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Project Introduction B3 - Protist Evolution at the Dry Limit

In Project B3, we aim to investigate the co-evolution of gregarine protists (microscopic organisms living in the gut of insects), with their hosts (endemic darkling beetles) and the co-evolution of free-living protists with the geological evolution of the landscape.

We were able to find protistan life even at very hostile places. Within groups of well described organisms, we were able to find and describe new families, genera and species especially adapted to hyperarid conditions. One of this species is extremely well adapted to the prevailing conditions Enibas tolerabilis which belongs to a completely new evolutionary lineage of choanoflagellates, the sister group of all metazoans.

The Atacama Desert offers the unique opportunity to study the evolution and speciation of protists in the context of geological evolutionary processes. Protists are eukaryotic organisms (cells containing a nucleus) that are not animals or plants. In Project B3, we aim to investigate the co-evolution of gregarine protists, which are parasites with a size of up to about half a millimeter, with their hosts (endemic darkling beetles). Furthermore, we focus on the speciation of aquatic protists in salars with extreme chemical and physical properties, which demands a specific adaptation of protists. These investigations in close cooperation with geologists can serve as a model to study evolutionary processes and substitution rates [changes in the sequence of genes] in protists in general. A third research focus is the diversity of protists associated to endemic plants. As there are barely any fossil records of unicellular eukaryotes, Project B3 is intended to determine evolutionary processes in this hostile environment and to get an idea of the speed of evolutionary processes in unicellular eukaryotes of various phylogenetic lineages.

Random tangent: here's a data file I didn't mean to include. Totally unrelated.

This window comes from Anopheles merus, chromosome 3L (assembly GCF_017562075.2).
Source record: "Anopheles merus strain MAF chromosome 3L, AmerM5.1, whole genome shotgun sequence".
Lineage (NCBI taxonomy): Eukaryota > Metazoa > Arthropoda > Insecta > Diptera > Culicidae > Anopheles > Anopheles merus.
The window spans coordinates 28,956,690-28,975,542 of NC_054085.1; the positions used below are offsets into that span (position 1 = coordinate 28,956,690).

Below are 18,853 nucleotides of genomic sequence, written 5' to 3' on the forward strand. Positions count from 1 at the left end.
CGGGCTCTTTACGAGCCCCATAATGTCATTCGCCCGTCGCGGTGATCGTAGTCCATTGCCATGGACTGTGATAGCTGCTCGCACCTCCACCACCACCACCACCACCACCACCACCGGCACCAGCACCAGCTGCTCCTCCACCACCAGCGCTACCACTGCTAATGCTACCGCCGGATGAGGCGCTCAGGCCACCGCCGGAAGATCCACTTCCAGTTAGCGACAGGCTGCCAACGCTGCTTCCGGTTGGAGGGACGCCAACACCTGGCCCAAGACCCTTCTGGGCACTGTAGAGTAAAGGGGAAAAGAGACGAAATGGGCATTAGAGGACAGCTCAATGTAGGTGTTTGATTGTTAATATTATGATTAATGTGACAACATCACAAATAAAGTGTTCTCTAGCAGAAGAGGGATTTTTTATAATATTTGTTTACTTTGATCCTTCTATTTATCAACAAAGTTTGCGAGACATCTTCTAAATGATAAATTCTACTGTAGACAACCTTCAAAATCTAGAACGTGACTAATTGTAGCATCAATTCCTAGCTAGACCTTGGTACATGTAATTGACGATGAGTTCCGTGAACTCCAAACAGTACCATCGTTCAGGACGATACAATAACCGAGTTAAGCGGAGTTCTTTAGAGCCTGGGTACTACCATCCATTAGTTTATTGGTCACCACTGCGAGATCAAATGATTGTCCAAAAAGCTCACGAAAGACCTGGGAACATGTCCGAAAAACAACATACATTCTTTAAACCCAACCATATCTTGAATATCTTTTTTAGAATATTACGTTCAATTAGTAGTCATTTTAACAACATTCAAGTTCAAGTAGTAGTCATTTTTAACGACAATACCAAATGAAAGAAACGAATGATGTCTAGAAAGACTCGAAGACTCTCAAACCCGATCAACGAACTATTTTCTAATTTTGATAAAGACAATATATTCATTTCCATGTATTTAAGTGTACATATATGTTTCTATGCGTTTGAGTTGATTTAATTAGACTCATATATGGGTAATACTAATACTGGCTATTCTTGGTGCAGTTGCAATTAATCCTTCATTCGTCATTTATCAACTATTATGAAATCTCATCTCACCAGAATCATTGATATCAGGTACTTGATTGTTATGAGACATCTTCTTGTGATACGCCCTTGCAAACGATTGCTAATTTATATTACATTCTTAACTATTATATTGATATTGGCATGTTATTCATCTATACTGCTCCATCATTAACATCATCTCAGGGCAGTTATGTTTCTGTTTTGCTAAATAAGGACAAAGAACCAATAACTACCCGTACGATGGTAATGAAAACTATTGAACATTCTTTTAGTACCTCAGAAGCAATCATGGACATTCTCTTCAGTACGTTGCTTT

“Even in hostile places like the salars with a high content of salts and toxins like Arsenic, exposed to extremely high UV radiation, we were able to find protist life. And not only life, our first data indicate that Chile's Atacama Desert may act as a center of species radiation.“
– Prof. Dr. Hartmut Arndt

The high number of protist species, which we were able to isolate and cultivate up to now, allows a deeper insight into evolutionary processes driven by the harsh environment in the Atacama Desert. We were able to analyze species from several evolutionary lineages within the tree of life, gaining even a deeper insight into the origin of life and evolution at the dry limit. Our first results correspond well with geological datings and are the first step to add valuable data to substitution and mutation rates in protists. Having now these species in culture will allow us to perform experiments on their ecological functions and to their analysis on a molecular level to understand the underlying mechanisms.

 

Publication

Contact

Prof. Dr. Hartmut Arndt
Phone: +49 (0) 221 470-3100
E-Mail: This email address is being protected from spambots. You need JavaScript enabled to view it.

Dr. Frank Nitsche
Phone: +49 (0) 221 470-3100
E-Mail: This email address is being protected from spambots. You need JavaScript enabled to view it.

Bärbel Jendral
Phone: +49 (0) 221 470-3100
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Project



Contact

  Speaker:
Prof. Dr. Tibor J. Dunai
Institute of Geology and Mineralogy | University of Cologne
Zülpicher Str. 49b | 50674 Cologne
+49 (0)221 470-3229 | tdunai@uni-koeln.de
  Managing Director:
Christian Tiede
Institute of Geology and Mineralogy | University of Cologne

Zülpicher Str. 49b | 50674 Cologne
+49 (0)221 470-89833 | christian.tiede@uni-koeln.de
       
  Deputy Speaker:
Prof. Dr. Martin Melles
Institute of Geology and Mineralogy | University of Cologne

Zülpicher Str. 49a | 50674 Cologne
+49 (0)221 470-2262 | mmelles@uni-koeln.de
  Webmaster:
Tim Schlüter
Institute of Geography | University of Cologne

Otto-Fischer-Str. 4 | 50674 Cologne
+49 (0)221 470-3735 | webmaster@sfb1211.de

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